GS:       Where are you from?

KN:       I grew up in Jasper, Alabama but I now live in Dora with my family.

GS:       What degree did you receive and when?

KN:       M. A. in History, August, 2010.

GS:       How long have you been at UAB?

KN:       I returned to UAB in 2006 to complete a degree I started in the 80s. I graduated in December 2008 with my B.A. in History.   

GS:       What is your research? 

KN:       I completed my master’s thesis research on Birmingham Jewish Women and Social Reform.  My primary focus was on Birmingham Jewish Women and their role in the Civil Rights Movement. 

GS:       Why did you choose UAB for your graduate studies?

KN:       During my years as an undergraduate, I developed friendships and connections with many of the professors.  Also, the History Graduate Program has an excellent reputation among students.   

GS:       Have you received any awards or honors?

KN:       I received a UAB Alumni License to Learn Scholarship for the years 2008-2010.  In 2009 I was awarded one of the History Department's Graduate Assistantships. I worked in the department from August 2009 until August 2010.  I also was honored to receive the David Hart White Prize in History Endowment for Outstanding Graduate Student. 

GS:       What has been your most rewarding experience at UAB?

KN:       If you asked me this question six months ago, the answer would have been working in the History Department, getting to know all of the professors, and presenting my research at several conferences.  But in hindsight, the most rewarding experience was simply being a graduate student, reading more books than I can count, preparing weekly assignments, and having stimulating discussions in class.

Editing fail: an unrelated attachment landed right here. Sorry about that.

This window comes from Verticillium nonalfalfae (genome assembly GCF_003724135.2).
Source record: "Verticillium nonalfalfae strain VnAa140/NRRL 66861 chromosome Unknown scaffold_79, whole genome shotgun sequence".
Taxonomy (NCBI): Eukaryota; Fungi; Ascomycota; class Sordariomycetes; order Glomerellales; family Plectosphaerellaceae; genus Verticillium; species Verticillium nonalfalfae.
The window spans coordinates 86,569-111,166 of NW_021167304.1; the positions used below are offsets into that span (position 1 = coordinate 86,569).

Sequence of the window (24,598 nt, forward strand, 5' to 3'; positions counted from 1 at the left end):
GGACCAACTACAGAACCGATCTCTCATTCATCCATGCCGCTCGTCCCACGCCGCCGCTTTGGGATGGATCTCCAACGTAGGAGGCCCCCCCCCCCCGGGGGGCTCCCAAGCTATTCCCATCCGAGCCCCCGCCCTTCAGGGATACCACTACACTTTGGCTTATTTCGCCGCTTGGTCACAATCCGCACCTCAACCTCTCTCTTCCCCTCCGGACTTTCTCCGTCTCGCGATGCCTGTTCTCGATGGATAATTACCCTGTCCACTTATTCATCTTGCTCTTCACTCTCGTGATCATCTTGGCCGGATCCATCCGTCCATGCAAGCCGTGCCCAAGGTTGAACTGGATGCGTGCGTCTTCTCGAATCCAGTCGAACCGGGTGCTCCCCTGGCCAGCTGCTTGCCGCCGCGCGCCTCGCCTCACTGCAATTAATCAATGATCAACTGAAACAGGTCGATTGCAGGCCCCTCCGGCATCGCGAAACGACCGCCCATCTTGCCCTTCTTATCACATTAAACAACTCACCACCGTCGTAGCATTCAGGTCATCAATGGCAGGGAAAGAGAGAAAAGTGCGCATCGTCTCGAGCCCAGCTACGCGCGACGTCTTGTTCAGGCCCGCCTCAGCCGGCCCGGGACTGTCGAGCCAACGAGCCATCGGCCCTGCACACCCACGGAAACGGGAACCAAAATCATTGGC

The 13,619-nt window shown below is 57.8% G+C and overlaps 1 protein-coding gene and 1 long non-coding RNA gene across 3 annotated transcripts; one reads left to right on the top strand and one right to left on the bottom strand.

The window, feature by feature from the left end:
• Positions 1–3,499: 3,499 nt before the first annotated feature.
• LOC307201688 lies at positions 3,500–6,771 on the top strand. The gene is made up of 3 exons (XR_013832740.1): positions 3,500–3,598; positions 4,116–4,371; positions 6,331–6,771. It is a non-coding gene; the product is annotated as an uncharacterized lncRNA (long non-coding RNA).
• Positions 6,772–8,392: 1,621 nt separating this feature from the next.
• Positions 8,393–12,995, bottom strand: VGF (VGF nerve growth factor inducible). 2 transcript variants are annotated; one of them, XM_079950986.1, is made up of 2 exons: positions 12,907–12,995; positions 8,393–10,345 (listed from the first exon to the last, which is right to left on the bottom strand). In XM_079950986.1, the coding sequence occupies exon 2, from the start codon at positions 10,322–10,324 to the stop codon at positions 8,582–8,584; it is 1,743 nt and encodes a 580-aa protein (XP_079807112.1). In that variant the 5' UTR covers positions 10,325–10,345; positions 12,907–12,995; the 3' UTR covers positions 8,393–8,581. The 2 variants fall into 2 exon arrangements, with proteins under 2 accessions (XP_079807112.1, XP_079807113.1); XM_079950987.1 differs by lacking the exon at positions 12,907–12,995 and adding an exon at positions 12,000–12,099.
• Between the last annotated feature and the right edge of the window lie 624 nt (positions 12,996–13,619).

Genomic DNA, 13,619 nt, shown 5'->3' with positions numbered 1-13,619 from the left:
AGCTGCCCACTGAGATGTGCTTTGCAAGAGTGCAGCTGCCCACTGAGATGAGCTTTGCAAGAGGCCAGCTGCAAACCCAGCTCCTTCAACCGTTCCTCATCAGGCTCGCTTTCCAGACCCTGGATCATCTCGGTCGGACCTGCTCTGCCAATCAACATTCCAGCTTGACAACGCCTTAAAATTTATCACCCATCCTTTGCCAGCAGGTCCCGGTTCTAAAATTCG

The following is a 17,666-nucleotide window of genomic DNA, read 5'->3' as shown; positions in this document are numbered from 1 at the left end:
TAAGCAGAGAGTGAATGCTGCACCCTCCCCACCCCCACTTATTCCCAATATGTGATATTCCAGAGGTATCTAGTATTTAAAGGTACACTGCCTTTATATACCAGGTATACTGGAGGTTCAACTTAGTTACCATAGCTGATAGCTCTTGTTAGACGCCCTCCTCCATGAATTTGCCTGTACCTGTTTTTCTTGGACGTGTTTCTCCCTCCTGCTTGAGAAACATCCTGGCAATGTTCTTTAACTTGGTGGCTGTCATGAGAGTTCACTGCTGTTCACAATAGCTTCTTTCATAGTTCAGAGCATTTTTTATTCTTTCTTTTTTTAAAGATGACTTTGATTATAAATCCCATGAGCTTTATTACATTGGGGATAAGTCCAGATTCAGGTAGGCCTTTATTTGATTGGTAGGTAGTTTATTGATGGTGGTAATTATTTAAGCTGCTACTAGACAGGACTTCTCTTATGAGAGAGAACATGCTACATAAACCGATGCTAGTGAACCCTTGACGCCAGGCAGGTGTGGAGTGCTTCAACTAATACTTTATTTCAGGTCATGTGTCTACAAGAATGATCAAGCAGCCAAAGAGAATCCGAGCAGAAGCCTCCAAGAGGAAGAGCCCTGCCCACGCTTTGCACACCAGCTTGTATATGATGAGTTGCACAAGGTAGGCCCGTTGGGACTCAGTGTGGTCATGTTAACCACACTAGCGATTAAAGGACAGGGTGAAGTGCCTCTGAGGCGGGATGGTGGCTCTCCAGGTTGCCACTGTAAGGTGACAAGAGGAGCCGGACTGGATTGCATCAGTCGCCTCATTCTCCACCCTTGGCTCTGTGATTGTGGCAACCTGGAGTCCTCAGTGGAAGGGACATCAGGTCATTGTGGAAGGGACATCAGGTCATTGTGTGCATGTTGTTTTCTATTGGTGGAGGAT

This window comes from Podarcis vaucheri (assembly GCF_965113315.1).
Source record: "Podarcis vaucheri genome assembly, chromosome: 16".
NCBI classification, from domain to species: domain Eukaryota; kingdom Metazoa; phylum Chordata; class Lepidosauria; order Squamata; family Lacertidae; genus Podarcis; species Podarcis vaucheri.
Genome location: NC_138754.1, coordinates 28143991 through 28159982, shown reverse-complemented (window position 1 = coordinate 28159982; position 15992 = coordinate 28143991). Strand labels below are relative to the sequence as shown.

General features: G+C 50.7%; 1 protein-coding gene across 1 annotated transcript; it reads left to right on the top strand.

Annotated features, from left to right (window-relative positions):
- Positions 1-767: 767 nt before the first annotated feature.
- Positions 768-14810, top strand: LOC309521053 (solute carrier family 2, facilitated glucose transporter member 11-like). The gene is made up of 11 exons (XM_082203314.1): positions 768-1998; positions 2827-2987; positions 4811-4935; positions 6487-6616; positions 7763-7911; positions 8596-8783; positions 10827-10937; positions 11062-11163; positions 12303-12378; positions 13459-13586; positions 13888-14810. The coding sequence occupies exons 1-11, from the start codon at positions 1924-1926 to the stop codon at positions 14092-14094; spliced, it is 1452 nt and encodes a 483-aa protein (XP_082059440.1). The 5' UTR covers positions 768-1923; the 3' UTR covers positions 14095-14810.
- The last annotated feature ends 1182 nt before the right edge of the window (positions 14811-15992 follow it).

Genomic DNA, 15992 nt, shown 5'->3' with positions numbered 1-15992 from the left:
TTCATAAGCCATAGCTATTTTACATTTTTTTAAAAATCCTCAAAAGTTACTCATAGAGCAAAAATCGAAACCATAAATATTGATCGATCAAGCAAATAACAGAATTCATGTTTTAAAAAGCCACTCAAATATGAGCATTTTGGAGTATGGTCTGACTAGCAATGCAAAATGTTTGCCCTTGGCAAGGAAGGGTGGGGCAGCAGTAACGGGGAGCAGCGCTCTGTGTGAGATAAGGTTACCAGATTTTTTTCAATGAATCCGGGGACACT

GS:       Who was your greatest influence here at UAB and why?

KN:       As an undergrad, two professors stand out—Dr. George Liber and Dr. Jim Tent.  As a graduate student, Dr. Raymond Mohl influenced my work as a student the most.  Dr. Carolyn Conley, the Chair of the History Department continues to influence me by her support and encouragement of the students in the program.            

GS:       What is your motivation in your academics/research?

KN:       Most historians are motivated to research and write about original topics. Little has been written about Birmingham’s Jewish women yet some played an important role during waves of southern social reform like the Civil Rights Movement.  I have been honored to meet and preserve the histories of several Birmingham Jewish women.      

GS:       What are your plans after graduating and for the future?

KN:       I am teaching two History courses here at UAB this spring semester.  One of the courses, The 1970s in America, is a course that I proposed. My other future plans include teaching, research, writing, and continuing my education.        

GS:       Do you have any advice/wisdom for other graduate students?

KN:       Your experience as a graduate student is just what you make it. Stay focused, get organized, and do not give up!